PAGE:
A nuclear power station. The nuclear reactor is contained inside the spherical containment building in the center - left and right are cooling towers which are common cooling devices used in all thermal power stations, and likewise, emit water vapor from the non-radioactive steam turbine section of the power plant.
Residents in Japan are in for even colder winter months. Japan has shut down its last remaining working nuclear power plant for maintenance check over the weekend. Plans as when it will resume operations remain unclear.
Kansai Electric Power Co has stopped the operations of the reactor no. 4 at its Oi plant in Fukui prefecture in western Japan. The shutdown has effectively placed all of the country's 50 nuclear power plants offline.
The Ohi No 4 reactor was capable of providing 1,180 MW of power supply to its recipients. It services the Kansai area of western Japan. The plant is located 95 kilometres (60 miles) northeast of Osaka.
A high-power electrical transmission tower
With all its nuclear power plants offline, concerns as to how the country's residents would be able to carry on the upcoming cold winter months surface.
Still, majority of the nation strongly believe and want nuclear power eliminated from Japan's lists of power supply givers.
"The argument that no nuclear power dents the economy would be myopic, considering that if by mistake we had another tragedy like Fukushima, Japan would suffer from further collateral damage and lose global trust," Tetsunari Iida, head of the Institute for Sustainable Energy Policies, and a renewable energy expert, was quoted by Reuters.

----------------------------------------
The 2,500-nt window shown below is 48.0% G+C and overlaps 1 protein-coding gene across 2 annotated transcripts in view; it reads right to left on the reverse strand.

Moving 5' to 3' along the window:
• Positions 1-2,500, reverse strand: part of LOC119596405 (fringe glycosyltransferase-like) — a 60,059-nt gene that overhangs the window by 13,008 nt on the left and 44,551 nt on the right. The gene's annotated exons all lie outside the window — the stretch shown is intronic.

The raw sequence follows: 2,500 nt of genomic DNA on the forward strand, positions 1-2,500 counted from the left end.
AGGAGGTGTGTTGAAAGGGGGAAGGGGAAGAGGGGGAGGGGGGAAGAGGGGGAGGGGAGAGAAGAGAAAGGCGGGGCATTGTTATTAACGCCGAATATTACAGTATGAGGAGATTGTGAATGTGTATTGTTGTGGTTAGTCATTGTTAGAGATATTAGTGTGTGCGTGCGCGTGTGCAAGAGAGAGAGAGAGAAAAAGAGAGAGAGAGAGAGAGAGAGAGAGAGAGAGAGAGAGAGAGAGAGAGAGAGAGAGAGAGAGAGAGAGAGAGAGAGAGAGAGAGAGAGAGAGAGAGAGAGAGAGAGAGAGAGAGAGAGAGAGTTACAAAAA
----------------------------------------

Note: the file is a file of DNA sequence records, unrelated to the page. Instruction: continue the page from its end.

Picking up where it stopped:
"In the new economy, the less you use energy, the more value-added you become. The big chorus for nuclear power is hampering the efforts to move to a new, more open economy."
The latest shutdown is the third for Japan in a span of four decades. Its' nuclear reactors provide one third of the country's power supply needs. Japan has spent billions of dollars importing coal, gas and oil to meet up its power requirements.
Japan last shutdown all its 50 nuclear power plants in May-June 2012, following the reactor meltdowns and radiation leaks at the Fukushima facility triggered by a massive earthquake and tsunami a year earlier, in March 2011.
The 2011 Fukushima Daiichi nuclear disaster in Japan, the worst nuclear accident in 25 years, displaced 50,000 households after radiation leaked into the air, soil and sea. Radiation checks led to bans of some shipments of vegetables and fish
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